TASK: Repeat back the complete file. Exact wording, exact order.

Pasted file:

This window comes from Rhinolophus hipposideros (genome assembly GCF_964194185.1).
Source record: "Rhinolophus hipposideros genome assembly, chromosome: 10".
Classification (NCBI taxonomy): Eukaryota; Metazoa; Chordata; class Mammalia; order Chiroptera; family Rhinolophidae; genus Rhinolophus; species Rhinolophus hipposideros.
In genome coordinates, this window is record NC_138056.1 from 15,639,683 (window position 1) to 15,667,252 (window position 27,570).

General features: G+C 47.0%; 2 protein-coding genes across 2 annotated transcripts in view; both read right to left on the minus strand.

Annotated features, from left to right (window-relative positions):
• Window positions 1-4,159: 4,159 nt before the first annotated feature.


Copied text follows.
This window comes from Rhinolophus hipposideros (genome assembly GCF_964194185.1).
Source record: "Rhinolophus hipposideros genome assembly, chromosome: 10".
Classification (NCBI taxonomy): Eukaryota; Metazoa; Chordata; class Mammalia; order Chiroptera; family Rhinolophidae; genus Rhinolophus; species Rhinolophus hipposideros.
In genome coordinates, this window is record NC_138056.1 from 15,639,683 (window position 1) to 15,667,252 (window position 27,570).

General features: G+C 47.0%; 2 protein-coding genes across 2 annotated transcripts in view; both read right to left on the minus strand.

Annotated features, from left to right (window-relative positions):
• Window positions 1-4,159: 4,159 nt before the first annotated feature.